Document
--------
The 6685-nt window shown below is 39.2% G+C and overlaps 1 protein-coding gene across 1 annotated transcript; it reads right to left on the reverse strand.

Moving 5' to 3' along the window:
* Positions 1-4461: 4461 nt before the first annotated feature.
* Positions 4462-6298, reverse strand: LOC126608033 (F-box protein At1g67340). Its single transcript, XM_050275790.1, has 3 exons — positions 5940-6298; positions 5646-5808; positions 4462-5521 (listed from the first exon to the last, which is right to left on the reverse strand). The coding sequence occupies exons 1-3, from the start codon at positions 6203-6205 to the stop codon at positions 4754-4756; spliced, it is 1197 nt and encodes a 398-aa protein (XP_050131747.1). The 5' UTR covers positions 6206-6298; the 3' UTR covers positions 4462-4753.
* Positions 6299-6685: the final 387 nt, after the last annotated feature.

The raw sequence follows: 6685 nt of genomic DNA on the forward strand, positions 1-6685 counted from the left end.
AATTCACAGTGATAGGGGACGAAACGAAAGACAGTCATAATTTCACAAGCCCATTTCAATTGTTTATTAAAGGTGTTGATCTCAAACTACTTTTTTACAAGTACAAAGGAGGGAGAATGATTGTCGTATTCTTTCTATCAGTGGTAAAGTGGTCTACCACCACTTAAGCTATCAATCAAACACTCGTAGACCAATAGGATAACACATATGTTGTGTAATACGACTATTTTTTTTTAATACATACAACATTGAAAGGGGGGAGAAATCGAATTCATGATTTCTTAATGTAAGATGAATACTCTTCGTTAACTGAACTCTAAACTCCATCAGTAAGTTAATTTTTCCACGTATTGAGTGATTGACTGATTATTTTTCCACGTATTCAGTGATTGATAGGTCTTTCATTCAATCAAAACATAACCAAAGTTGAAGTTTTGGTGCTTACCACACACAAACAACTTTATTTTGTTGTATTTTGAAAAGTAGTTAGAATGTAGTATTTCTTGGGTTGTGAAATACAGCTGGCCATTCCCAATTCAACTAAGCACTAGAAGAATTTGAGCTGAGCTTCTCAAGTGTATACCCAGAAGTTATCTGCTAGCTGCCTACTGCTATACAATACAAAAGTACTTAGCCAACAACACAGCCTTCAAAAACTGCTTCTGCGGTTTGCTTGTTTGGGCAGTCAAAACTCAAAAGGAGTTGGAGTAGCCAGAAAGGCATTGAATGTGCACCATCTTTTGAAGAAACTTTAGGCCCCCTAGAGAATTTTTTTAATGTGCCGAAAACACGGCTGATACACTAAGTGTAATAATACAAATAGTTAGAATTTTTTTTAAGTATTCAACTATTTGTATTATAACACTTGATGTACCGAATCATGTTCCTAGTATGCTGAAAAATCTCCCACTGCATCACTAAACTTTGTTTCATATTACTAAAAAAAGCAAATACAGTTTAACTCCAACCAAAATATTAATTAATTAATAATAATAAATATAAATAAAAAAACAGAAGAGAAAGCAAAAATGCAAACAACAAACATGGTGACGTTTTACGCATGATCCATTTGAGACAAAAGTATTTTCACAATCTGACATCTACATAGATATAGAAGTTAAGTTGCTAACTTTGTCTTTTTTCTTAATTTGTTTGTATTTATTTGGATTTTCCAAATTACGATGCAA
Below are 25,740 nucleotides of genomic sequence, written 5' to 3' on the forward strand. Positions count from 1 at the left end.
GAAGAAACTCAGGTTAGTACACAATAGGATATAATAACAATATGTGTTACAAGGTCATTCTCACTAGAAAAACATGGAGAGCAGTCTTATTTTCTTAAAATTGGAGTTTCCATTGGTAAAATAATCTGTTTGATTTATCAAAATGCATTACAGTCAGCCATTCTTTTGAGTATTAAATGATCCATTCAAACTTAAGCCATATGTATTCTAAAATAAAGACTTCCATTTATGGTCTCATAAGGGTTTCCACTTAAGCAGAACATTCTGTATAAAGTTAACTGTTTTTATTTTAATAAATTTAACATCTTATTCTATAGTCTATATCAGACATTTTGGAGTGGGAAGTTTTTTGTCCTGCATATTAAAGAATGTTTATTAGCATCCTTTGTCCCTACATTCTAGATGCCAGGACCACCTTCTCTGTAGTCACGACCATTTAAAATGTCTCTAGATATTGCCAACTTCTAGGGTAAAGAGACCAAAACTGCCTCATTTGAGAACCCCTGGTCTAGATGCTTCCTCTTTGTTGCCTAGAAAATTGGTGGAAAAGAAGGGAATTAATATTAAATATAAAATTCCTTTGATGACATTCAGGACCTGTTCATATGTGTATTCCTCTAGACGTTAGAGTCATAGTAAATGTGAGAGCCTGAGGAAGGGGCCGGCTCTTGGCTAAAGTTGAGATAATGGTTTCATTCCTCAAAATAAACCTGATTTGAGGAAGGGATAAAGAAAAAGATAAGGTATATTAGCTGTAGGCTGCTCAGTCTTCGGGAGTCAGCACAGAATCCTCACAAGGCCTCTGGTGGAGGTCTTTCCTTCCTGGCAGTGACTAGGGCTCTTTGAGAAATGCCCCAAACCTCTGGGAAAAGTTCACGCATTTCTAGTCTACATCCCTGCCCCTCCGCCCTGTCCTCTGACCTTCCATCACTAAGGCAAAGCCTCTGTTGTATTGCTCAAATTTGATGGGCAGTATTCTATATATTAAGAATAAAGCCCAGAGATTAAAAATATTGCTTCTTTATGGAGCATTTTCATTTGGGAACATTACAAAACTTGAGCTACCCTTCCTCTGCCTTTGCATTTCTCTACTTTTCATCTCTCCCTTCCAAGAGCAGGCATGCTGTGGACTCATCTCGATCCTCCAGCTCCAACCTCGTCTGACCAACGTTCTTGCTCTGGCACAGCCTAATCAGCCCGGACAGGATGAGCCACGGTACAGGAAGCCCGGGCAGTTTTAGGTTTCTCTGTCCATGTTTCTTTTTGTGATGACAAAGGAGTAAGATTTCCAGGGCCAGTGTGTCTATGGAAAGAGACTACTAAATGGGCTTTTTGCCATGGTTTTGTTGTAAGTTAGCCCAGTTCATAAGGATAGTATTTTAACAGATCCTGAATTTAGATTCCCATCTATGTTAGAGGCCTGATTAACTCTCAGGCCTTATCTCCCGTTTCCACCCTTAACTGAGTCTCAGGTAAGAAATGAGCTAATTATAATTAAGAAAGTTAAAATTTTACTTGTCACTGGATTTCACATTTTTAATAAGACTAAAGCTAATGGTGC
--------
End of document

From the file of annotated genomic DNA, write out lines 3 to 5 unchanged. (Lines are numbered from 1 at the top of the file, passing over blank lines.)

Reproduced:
* Positions 1-4461: 4461 nt before the first annotated feature.
* Positions 4462-6298, reverse strand: LOC126608033 (F-box protein At1g67340). Its single transcript, XM_050275790.1, has 3 exons — positions 5940-6298; positions 5646-5808; positions 4462-5521 (listed from the first exon to the last, which is right to left on the reverse strand). The coding sequence occupies exons 1-3, from the start codon at positions 6203-6205 to the stop codon at positions 4754-4756; spliced, it is 1197 nt and encodes a 398-aa protein (XP_050131747.1). The 5' UTR covers positions 6206-6298; the 3' UTR covers positions 4462-4753.
* Positions 6299-6685: the final 387 nt, after the last annotated feature.